[All names have been changed to protect the privacy of the individuals mentioned.]
We wake early the next morning, and I have to confess this: I am the last one out of bed. It is Saturday.
We slept on the floor the night before, and I am feeling it.
But I manage to get up–even though I feel terrible–and brush my teeth and get dressed. Because I am so late, all of the girls, Reuben, and the other members of our group are all together downstairs for the morning devotions. Ellen is just finishing up this morning’s devotion (translated by Reuben) to the girls.
I stumble in, disturbing the reverie a bit, and sit next to my father.
Ellen finishes, and the girls sing, accompanied by Reuben’s seven year old son, Moyiz, who is banging on a battered drum in the corner.
It’s the perfect way to begin a day.
Later, we eat, accompanied by Reuben. Breakfast is spaghetti with hot dogs and hamburger buns. Reuben mixes mayonnaise and ketchup together with his noodles and I do the same. It’s surprisingly good, even though it’s a little bit strange, and the chocolate drink that is served is superb.
And then, one of the women who works for the home brings up a small bowl with Mandarin Oranges.
The oranges are huge, compared to the ones that we have in America, and when I bite into one, my mouth explodes with the flavor. It tastes like an orange on steroids … maybe like what a bite of sunshine would taste like (well, before it burns you up from miles and miles away … but that’s besides the point).
It is definitely the best Mandarin orange I have ever eaten and the best one I will probably ever eat.
We finish, and we help the workers clear off the table and put things away. Juliet and I try some of our Creole on them, and they are so joyful that we have made an effort to learn their language, but at the same time they laugh at our feeble attempts to start a conversation.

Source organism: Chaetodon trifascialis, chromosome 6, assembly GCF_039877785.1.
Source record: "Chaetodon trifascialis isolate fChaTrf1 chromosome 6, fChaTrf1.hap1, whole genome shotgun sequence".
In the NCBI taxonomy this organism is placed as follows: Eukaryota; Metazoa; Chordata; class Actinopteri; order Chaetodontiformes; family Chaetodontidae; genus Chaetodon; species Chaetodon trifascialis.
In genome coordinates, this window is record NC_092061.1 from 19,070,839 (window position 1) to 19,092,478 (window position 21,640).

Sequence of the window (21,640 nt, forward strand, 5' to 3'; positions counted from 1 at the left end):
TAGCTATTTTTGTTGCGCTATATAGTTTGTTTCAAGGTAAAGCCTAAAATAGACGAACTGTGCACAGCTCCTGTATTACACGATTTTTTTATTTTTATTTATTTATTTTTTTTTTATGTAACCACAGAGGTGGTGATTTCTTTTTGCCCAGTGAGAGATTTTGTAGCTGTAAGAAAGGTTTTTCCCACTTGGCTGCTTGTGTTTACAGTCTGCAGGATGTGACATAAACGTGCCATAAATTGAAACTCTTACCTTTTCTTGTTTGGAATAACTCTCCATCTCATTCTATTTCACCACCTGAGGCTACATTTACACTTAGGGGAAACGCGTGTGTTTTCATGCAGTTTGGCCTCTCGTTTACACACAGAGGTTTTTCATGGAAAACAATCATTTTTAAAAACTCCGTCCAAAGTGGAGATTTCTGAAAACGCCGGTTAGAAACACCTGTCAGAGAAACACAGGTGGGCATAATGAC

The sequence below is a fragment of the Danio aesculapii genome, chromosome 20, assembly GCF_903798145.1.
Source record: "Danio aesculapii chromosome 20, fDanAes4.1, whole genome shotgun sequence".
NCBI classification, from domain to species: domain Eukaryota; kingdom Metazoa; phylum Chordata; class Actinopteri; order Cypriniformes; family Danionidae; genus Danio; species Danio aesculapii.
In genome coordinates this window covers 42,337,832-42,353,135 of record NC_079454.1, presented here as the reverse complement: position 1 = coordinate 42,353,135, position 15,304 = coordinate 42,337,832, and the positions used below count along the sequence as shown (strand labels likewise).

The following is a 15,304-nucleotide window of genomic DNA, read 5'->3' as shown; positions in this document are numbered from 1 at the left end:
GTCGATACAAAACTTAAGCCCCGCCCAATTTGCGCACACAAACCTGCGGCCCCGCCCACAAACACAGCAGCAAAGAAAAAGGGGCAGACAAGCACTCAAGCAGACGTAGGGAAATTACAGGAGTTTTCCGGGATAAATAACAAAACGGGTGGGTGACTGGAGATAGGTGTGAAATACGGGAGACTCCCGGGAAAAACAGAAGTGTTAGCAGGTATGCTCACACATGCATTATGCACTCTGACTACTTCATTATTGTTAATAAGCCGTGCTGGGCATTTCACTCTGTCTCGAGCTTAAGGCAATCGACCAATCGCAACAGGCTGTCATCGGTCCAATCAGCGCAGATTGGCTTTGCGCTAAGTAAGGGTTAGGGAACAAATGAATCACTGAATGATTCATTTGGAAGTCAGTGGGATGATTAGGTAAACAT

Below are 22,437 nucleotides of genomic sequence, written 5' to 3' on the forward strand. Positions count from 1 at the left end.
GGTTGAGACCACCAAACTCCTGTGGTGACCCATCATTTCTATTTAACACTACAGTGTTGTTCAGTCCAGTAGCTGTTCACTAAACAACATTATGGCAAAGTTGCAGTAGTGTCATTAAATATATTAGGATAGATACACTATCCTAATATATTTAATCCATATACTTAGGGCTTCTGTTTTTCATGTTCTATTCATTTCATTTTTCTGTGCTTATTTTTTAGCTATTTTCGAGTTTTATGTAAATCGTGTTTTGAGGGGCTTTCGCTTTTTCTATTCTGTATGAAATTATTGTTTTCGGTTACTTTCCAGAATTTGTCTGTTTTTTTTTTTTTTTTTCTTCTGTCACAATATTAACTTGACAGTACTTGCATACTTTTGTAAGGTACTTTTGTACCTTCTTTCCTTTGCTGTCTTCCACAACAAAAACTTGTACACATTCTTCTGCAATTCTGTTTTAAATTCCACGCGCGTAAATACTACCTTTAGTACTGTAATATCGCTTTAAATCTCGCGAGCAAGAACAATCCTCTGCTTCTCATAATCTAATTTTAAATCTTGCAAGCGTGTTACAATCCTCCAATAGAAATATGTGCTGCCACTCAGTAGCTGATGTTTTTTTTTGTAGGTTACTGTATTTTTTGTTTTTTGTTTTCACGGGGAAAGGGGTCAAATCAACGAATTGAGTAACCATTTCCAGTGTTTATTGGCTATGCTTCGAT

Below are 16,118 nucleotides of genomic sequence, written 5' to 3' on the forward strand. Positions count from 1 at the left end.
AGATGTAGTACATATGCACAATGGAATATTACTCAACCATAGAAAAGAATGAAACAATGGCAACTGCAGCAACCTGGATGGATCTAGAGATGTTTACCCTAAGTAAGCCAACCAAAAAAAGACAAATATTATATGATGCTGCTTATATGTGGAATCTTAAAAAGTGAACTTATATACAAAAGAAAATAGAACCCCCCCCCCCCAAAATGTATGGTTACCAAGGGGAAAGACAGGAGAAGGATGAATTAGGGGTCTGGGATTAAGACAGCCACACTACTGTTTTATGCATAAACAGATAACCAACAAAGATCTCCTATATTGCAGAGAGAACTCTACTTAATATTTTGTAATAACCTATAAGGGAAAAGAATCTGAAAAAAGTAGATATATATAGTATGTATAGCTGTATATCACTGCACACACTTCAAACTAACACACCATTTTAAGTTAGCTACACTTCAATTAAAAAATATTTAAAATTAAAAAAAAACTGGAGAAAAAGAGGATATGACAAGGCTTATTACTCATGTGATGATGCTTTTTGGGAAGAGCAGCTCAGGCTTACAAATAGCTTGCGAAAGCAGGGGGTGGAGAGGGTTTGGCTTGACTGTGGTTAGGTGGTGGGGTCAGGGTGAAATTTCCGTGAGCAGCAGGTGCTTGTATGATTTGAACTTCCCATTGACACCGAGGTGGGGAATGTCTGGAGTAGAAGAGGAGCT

We laugh more than we work.
After breakfast is over, we play with the girls, getting to know them a little better.
A few little girls attach themselves to me, and they follow me around wherever I go. I pick up one girl, a three year old, and she doesn’t let go for the next two hours.
Since it is Saturday, Reuben’s wife, Jane, has the day off from working at her job at the bank. She grins and calls me Monkey again.
Of all the names.
Juliet Poe and I spend a little time with her. She’s surprised when I say that she is my sister.
“She is your sister, and I am your sister!” she exclaims, laughing.
“Yes!” I say.
I call her Sister to the day I leave.
Jane goes into the kitchen, and we follow.
“You cut up this?” Jane hands me a very large mango.
I say that I will and she gives me a knife. I start to cut off the skin, but she says, “No, no, no! You will cut yourself if you cut like that!”
She takes the knife and mango from me and Juliet offers to do it.
She does it the right way.
We pass the fruit out to the members of our party. As with the Mandarin, it is the best mango I’ve eaten.
Jane takes a new mango and bites the end off. She gives it to Juliet. “Suck,” she says.
Juliet sucks all of the ripe fruit out of the skin. Jane takes another mango and removes the end of it in the same manner.
“Picture?” I ask, and Jane stands next to me for the selfie. But right before I take it, she puts the mango in my mouth. Yes. In my mouth.
In another hour or so, I am upstairs and my dad, Ellen, and I are setting out the knitting things. We’ve got maybe two dozen straight needles, and we pick out some of the number 8s and set out six or seven balls of cotton yarn.